The Definitive Guide to Living in the Capital , Cairo , Egypt

360 Rewind: When Khaled, Faudel & Taha Brought Rai to the Masses

360 Rewind: When Khaled, Faudel & Taha Brought Rai to the Masses


Here’s a well-known musical tale: some years back , a certain singer named Sting, of The Police fame, wrote a little ditty called ‘Desert Rose’. The artist decided he needed a particular vocal lift for his new track, in a dialect still exotic on the international music scene, yet none-the-less distinctive and representative of the desert. In stepped Cheb Mami, and the rest is history. ‘Desert Rose’ went on to become one of Sting’s biggest solo singles ever and the world was introduced to the genre that is Rai; the folk music of the shepherds from Oran, Algeria.

Coupled with the political situation gripping the North African country at the time, Rai music took on greater significance and notoriety as singers of the popular genre were deemed social corrupters due to the sometimes rebellious nature of their songs. Up popped golden boys Cheb Khalid, Faudel and Rachid Taha as the saviours, each attaining fame and fortune with the release of such classics as ‘Aicha’, ‘Ya Rayeh’ and ‘Baida’.

The talented threesome then decided to perform a one-off, sold-out concert at Paris’ Palais Omnisports de Paris-Bercy, resulting in the release of the absolutely stellar and rai-tastic 1,2,3, Soleils– a double CD packed with their own material, old Rai classics and even a cover of ol’ blue eyes himself Frank Sinatra’s ‘My Way’– sung in français of course.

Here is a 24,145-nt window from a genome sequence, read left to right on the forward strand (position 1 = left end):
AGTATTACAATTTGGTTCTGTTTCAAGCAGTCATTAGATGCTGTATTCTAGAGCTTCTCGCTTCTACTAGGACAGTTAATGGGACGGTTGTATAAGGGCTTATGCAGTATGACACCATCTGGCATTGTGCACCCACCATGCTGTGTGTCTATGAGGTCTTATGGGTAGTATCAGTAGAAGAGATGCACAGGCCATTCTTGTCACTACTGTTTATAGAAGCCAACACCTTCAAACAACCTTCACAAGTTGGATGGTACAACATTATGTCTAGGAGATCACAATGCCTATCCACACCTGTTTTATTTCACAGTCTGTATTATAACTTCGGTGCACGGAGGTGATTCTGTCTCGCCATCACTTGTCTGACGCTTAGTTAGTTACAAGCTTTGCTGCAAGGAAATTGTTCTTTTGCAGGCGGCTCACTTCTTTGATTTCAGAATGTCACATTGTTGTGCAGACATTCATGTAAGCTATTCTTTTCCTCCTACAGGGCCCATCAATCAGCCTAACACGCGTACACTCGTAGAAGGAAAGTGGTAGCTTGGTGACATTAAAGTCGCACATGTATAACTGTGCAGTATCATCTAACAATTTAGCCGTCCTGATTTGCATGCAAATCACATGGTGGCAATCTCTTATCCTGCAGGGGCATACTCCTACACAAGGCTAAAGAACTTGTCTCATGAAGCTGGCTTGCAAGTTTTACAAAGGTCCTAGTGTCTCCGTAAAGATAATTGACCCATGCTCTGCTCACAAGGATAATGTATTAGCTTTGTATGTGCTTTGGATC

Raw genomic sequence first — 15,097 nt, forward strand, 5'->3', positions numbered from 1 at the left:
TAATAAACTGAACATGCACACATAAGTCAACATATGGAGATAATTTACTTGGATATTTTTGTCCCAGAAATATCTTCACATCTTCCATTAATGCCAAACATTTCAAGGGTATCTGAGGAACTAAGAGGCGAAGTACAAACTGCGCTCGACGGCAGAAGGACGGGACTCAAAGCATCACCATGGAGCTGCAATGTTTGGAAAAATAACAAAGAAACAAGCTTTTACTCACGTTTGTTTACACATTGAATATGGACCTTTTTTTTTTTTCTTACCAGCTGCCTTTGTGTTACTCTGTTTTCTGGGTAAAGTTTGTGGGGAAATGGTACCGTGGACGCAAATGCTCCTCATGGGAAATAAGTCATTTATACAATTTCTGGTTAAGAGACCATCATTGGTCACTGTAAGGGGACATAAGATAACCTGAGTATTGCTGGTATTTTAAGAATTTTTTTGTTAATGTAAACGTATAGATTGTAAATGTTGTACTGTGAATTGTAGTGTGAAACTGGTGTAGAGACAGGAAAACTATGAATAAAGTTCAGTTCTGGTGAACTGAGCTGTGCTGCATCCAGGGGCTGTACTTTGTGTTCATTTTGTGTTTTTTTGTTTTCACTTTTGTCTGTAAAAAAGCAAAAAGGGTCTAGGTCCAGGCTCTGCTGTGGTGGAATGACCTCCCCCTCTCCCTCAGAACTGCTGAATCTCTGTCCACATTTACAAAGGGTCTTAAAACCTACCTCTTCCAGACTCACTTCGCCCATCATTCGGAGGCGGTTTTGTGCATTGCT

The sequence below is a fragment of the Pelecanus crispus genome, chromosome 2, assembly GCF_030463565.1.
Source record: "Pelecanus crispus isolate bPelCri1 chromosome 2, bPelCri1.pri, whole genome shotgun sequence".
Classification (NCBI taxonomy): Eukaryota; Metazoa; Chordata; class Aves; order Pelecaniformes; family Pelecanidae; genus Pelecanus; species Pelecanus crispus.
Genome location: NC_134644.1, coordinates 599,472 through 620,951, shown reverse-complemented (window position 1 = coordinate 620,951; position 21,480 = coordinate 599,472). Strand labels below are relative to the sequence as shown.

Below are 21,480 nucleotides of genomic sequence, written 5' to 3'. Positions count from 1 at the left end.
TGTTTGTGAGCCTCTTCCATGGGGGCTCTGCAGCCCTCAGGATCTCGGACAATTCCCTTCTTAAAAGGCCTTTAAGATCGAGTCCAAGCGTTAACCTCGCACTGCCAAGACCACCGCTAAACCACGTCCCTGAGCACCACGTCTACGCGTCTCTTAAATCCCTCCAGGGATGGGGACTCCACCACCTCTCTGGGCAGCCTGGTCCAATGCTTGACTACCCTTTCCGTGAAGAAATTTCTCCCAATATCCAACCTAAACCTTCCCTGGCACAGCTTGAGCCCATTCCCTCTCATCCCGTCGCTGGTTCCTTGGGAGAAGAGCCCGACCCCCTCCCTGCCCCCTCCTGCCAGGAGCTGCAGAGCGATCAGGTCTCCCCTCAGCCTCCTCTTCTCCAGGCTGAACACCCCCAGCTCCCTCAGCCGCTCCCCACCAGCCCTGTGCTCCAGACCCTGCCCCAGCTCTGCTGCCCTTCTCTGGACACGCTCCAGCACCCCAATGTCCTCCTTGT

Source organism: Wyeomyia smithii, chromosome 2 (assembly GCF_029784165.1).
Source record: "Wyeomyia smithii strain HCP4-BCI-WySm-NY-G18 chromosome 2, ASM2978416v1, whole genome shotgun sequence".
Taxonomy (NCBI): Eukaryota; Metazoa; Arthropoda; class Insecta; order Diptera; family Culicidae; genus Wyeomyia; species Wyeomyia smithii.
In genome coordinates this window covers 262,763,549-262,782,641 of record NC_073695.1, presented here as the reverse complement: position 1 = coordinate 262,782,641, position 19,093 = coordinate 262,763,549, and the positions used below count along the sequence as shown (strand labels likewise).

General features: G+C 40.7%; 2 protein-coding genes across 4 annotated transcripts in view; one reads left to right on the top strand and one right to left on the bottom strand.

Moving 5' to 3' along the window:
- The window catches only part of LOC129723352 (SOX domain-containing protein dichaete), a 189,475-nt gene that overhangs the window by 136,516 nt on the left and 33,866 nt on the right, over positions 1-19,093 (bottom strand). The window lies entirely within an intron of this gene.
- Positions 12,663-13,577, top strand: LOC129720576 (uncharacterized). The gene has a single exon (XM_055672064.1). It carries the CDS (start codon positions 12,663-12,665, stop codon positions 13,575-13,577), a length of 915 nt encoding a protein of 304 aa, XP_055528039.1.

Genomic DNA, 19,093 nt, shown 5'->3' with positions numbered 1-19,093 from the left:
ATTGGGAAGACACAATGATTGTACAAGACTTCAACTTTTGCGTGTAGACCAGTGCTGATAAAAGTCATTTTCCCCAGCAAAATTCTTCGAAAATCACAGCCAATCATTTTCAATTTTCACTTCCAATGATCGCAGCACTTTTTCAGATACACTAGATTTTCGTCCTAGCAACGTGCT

The album’s popularity spawned off the infamous single ‘Abdel Kader’,  making it trendy , for a short while at least, for everyone to claim to understand the Algerian dialect as they sang along to the popular song. Other tracks on the live collection deserving of accolades are ‘Menfi’, ‘Chebba’, ‘Ida’, ‘N’ssi N’ssi’ and ‘Wahrane Wahrane’, to name but a few.

What is brilliant about this album is that it suits just about any mood and brightens any occasion, be it a dinner party, a pick-me-up before a night out, or an alternative form of Arabic music for those that just can’t handle the current crop on offer. This is a CD that has been in our possession for more than a decade and one that we continue to listen to; French-Arabic pop at its very best.

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